The travel industry’s hopes of setting up a government-backed national skills academy to promote training and education in the sector may have to be shelved.

That prospect coincided with a damning judgement of the UK’s school-leavers by business expert Lord Digby Jones, who said it was a “national disgrace” that so many would leave school at 16 with a poor grasp of maths and English.

Members of an industry committee set up to bid for funding for the academy now accept that swingeing public spending cuts almost certainly mean there will be no government money on offer.

The only option now could be for the industry to find the funds itself.

The travel industry failed to gain approval for an academy in the last round of bidding in 2009, but even those that were approved are thought unlikely to go ahead as public spending is reined in.

The sector academy committee is due to meet next month and must decide whether to progress the idea and how to fund it.

National Skills Academies were an initiative set up by the former Labour government to provide centres of excellence to improve skills. To date, 14 have been approved, including in the hospitality, retail and sport and active leisure sectors, and they are joint-funded by the government and private business.

Claire Steiner, consultant chairman of the ITT education and training committee, said: “If we want to take control of the whole skills initiative, we need to come together.

“In the future, we are going to be competing globally for qualified people due to a fall in the number of young people coming into the workplace, and we need to bring the skills base up.”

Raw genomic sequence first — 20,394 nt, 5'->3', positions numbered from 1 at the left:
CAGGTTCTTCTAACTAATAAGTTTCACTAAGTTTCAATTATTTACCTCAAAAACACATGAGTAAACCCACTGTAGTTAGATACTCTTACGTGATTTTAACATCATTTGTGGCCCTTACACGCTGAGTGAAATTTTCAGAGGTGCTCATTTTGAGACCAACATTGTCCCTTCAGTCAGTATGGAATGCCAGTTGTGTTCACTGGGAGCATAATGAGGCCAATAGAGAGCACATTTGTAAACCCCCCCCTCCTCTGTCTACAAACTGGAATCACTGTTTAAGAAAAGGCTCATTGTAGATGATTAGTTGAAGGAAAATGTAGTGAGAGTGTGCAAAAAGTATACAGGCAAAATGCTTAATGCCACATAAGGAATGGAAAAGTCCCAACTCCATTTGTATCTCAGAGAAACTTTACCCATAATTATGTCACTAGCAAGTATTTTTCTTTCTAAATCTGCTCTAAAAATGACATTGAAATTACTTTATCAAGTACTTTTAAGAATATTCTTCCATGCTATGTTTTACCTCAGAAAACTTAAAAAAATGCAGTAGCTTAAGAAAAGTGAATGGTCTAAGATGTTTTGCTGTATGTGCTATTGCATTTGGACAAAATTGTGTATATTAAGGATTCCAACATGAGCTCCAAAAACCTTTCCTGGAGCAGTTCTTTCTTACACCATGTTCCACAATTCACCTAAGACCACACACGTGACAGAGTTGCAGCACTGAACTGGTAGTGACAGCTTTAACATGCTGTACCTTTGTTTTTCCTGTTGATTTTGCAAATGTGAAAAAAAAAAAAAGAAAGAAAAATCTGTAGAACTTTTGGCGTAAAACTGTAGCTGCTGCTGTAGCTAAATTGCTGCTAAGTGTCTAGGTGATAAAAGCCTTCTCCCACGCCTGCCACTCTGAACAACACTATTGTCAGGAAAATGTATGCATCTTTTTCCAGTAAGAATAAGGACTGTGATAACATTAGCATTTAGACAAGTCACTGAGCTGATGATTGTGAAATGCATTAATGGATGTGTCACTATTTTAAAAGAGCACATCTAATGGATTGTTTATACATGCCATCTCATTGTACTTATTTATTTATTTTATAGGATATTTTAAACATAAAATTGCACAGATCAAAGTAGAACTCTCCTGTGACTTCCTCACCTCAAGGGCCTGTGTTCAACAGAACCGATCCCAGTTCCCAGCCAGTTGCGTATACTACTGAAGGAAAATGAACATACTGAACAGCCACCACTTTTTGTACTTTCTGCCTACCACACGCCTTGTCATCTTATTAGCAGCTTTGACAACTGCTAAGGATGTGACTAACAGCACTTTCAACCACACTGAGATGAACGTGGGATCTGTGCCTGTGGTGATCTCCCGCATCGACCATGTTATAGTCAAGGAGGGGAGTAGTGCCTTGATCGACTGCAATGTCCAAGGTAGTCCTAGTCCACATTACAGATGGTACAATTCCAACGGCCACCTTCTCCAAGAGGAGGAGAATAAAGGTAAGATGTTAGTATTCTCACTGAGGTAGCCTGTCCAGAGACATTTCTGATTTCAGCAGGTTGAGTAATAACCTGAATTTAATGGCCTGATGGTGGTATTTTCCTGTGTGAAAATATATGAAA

At last week’s ITT conference in Benidorm, keynote speaker Lord Digby Jones, the former CBI boss, bemoaned the state of education in Britain.

“We have a very dirty secret,” he said. “This month, after 11 years of full-time, compulsory, free education, children in the UK will take GCSEs – but half of them are not going to get above grade C in English and maths.

“Half the children are not fit for the world of work. It’s an absolute disgrace.

“One in five of the adults in this country cannot read to the standard expected of an 11-year-old; 20% of adults are illiterate; 30% of adults cannot add up two three-figure numbers, and yet 75% of all jobs in Britain require you to be computer literate.

“Take on India and the US? We haven’t got a prayer. We have got to take the whole economy on to a higher skills base where knowledge is the one thing we have got to have.”

Jones said the travel sector offered young people a “wonderful lead in to the world of work.

“Exposure to other cultures is probably the best way to achieve a safer world and makes an enormous contribution to people getting on with each other.”